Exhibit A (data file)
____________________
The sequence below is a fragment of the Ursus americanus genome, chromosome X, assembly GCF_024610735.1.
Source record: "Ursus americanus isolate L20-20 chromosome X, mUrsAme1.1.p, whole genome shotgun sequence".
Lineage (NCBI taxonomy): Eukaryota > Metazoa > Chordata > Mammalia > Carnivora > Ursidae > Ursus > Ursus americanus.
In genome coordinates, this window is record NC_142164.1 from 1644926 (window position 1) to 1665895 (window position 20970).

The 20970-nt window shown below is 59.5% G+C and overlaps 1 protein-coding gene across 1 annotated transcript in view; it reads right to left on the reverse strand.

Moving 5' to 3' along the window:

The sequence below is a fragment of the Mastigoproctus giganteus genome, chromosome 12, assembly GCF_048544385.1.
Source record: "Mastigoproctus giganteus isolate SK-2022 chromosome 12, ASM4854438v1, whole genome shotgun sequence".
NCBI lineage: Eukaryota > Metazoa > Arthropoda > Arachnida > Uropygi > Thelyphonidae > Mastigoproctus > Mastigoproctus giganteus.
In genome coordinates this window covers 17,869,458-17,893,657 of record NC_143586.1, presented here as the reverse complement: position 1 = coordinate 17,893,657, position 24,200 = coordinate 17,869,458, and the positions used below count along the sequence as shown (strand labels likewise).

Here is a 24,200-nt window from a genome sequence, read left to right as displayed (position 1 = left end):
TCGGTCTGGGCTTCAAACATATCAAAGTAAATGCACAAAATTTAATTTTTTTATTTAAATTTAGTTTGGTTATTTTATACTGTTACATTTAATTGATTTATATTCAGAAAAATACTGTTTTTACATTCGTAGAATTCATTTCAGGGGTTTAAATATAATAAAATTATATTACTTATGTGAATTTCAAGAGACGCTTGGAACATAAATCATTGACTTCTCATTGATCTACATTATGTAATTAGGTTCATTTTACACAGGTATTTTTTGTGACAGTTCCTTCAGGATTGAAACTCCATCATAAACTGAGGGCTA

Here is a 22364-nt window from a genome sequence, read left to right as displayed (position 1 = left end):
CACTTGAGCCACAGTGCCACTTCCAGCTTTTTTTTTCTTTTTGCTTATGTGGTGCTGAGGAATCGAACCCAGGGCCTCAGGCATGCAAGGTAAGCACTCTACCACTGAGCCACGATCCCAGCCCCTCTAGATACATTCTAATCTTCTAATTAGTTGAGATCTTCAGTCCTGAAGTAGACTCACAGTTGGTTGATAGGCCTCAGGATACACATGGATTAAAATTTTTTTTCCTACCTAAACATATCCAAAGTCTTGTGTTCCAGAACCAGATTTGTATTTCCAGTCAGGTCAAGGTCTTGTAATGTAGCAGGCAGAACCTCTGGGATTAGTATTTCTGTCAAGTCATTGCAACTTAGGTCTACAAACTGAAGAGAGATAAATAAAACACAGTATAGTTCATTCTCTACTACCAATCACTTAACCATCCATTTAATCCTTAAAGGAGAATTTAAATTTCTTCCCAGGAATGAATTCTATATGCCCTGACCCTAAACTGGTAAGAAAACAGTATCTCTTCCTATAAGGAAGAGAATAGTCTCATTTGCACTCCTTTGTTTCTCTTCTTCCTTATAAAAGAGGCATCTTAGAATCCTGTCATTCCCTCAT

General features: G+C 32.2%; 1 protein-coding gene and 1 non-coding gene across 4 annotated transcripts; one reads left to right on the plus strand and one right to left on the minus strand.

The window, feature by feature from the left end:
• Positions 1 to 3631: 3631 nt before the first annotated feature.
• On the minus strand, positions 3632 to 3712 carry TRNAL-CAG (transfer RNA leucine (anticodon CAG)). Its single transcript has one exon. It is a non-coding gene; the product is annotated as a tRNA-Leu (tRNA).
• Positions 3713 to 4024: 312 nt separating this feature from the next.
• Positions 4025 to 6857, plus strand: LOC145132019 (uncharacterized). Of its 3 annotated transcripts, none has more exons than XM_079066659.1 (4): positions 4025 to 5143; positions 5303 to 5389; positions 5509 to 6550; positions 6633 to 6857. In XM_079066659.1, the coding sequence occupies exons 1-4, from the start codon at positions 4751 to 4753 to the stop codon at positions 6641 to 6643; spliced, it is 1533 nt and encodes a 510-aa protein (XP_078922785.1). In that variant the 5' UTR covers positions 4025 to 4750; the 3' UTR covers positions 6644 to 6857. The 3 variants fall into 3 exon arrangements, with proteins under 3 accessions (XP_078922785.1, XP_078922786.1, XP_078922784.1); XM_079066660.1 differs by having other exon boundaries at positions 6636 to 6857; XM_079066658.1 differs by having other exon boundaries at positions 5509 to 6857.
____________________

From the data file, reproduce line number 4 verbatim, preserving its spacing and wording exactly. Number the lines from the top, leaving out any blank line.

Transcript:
In genome coordinates, this window is record NC_142164.1 from 1644926 (window position 1) to 1665895 (window position 20970).